Response to Original message
71. K&R
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Kat45 Donating Member (1000+ posts) Send PM | Profile | Ignore Fri Jul-02-10 07:20 PM
Response to Original message
72. K&R
I'm going to bookmark this one.
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JackRiddler Donating Member (1000+ posts) Send PM | Profile | Ignore Fri Jul-02-10 07:26 PM
Response to Original message
73. IMPORTANT: Okay, did this really happen?
There is no evidence on C-SPAN or at the Commission site that Galbraith actually delivered this testimony to the Commission yesterday.

http://www.fiscalcommission.gov/meetings /

Furthermore, he's been organizing the counter-commission effort for months.

Did this really happen, or is this the testimony he would have delivered in person if allowed?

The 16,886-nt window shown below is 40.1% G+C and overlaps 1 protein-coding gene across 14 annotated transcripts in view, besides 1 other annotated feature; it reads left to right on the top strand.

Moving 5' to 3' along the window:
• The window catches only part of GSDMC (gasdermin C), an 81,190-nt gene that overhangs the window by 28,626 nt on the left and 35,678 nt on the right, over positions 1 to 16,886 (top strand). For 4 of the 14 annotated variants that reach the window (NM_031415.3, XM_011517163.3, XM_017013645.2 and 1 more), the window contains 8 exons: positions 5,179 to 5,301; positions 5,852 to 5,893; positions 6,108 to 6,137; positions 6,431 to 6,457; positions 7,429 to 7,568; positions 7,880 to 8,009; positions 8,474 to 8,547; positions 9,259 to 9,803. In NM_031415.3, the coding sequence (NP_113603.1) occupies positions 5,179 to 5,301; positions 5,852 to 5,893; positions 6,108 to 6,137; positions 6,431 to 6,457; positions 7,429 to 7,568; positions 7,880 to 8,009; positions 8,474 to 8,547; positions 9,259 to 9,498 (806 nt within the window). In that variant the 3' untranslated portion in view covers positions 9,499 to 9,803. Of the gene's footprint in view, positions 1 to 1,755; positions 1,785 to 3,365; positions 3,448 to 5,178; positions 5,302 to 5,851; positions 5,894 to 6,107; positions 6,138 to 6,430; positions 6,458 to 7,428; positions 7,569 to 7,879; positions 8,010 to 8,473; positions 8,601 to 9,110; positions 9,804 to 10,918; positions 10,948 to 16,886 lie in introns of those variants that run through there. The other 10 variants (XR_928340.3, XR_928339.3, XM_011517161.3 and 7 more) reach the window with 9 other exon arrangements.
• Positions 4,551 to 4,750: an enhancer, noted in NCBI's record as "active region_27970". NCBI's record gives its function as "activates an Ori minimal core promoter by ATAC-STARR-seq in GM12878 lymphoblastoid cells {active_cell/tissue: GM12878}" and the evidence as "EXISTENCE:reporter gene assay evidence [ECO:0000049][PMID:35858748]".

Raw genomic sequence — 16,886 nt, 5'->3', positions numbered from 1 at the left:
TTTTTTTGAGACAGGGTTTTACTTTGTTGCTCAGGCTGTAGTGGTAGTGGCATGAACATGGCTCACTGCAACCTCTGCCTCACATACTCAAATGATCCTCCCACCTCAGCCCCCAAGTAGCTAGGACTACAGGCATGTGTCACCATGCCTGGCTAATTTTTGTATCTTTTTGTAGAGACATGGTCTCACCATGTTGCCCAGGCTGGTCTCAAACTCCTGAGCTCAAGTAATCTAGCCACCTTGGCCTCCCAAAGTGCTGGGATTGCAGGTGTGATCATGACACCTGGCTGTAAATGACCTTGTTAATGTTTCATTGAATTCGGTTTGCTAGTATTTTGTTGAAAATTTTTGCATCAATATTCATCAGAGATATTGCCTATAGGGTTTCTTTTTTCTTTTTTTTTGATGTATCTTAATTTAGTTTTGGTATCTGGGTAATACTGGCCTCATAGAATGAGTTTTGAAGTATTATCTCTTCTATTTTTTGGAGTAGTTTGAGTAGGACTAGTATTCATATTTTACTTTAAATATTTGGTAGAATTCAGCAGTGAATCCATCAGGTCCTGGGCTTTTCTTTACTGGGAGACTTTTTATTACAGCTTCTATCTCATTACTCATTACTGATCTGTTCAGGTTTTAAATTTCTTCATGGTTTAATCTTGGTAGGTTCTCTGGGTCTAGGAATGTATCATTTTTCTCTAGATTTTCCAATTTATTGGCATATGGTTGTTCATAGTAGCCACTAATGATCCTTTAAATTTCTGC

Can anyone find video or official confirmation?
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Sherman A1 Donating Member (1000+ posts) Send PM | Profile | Ignore Fri Jul-02-10 07:28 PM
Response to Original message
74. +1, Agreed & Well Said!
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NorCalDem Donating Member (1000+ posts) Send PM | Profile | Ignore Fri Jul-02-10 07:29 PM
Response to Original message
75. Man, point #6 is on-point
well said Dr.!
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fascisthunter Donating Member (1000+ posts) Send PM | Profile | Ignore Fri Jul-02-10 07:32 PM
Response to Original message
76. K&R (nt)
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Solly Mack Donating Member (1000+ posts) Send PM | Profile | Ignore Fri Jul-02-10 08:01 PM
Response to Original message
79. K&R